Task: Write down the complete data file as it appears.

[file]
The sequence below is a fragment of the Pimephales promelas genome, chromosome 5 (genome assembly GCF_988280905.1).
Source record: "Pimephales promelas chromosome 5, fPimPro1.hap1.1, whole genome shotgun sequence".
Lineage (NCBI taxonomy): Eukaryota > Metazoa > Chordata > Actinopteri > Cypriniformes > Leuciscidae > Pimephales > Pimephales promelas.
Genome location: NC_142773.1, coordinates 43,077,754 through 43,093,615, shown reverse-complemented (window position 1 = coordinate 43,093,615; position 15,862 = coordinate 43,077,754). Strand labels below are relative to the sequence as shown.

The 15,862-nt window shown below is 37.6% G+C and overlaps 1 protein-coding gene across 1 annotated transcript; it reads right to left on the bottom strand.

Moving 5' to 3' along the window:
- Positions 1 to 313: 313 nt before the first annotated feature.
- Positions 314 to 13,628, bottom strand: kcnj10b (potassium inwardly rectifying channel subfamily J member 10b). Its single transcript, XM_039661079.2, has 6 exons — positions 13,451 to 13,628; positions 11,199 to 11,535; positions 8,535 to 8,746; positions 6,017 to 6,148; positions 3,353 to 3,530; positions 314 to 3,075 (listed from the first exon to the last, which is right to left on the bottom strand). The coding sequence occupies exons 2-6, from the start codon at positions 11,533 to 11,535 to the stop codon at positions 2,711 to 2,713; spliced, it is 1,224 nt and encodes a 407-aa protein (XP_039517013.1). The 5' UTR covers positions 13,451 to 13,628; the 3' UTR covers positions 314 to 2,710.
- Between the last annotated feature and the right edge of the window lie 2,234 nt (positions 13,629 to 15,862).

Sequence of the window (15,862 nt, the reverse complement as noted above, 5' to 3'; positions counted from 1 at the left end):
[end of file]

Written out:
The sequence below is a fragment of the Pimephales promelas genome, chromosome 5 (genome assembly GCF_988280905.1).
Source record: "Pimephales promelas chromosome 5, fPimPro1.hap1.1, whole genome shotgun sequence".
Lineage (NCBI taxonomy): Eukaryota > Metazoa > Chordata > Actinopteri > Cypriniformes > Leuciscidae > Pimephales > Pimephales promelas.
Genome location: NC_142773.1, coordinates 43,077,754 through 43,093,615, shown reverse-complemented (window position 1 = coordinate 43,093,615; position 15,862 = coordinate 43,077,754). Strand labels below are relative to the sequence as shown.

The 15,862-nt window shown below is 37.6% G+C and overlaps 1 protein-coding gene across 1 annotated transcript; it reads right to left on the bottom strand.

Moving 5' to 3' along the window:
- Positions 1 to 313: 313 nt before the first annotated feature.
- Positions 314 to 13,628, bottom strand: kcnj10b (potassium inwardly rectifying channel subfamily J member 10b). Its single transcript, XM_039661079.2, has 6 exons — positions 13,451 to 13,628; positions 11,199 to 11,535; positions 8,535 to 8,746; positions 6,017 to 6,148; positions 3,353 to 3,530; positions 314 to 3,075 (listed from the first exon to the last, which is right to left on the bottom strand). The coding sequence occupies exons 2-6, from the start codon at positions 11,533 to 11,535 to the stop codon at positions 2,711 to 2,713; spliced, it is 1,224 nt and encodes a 407-aa protein (XP_039517013.1). The 5' UTR covers positions 13,451 to 13,628; the 3' UTR covers positions 314 to 2,710.
- Between the last annotated feature and the right edge of the window lie 2,234 nt (positions 13,629 to 15,862).

Sequence of the window (15,862 nt, the reverse complement as noted above, 5' to 3'; positions counted from 1 at the left end):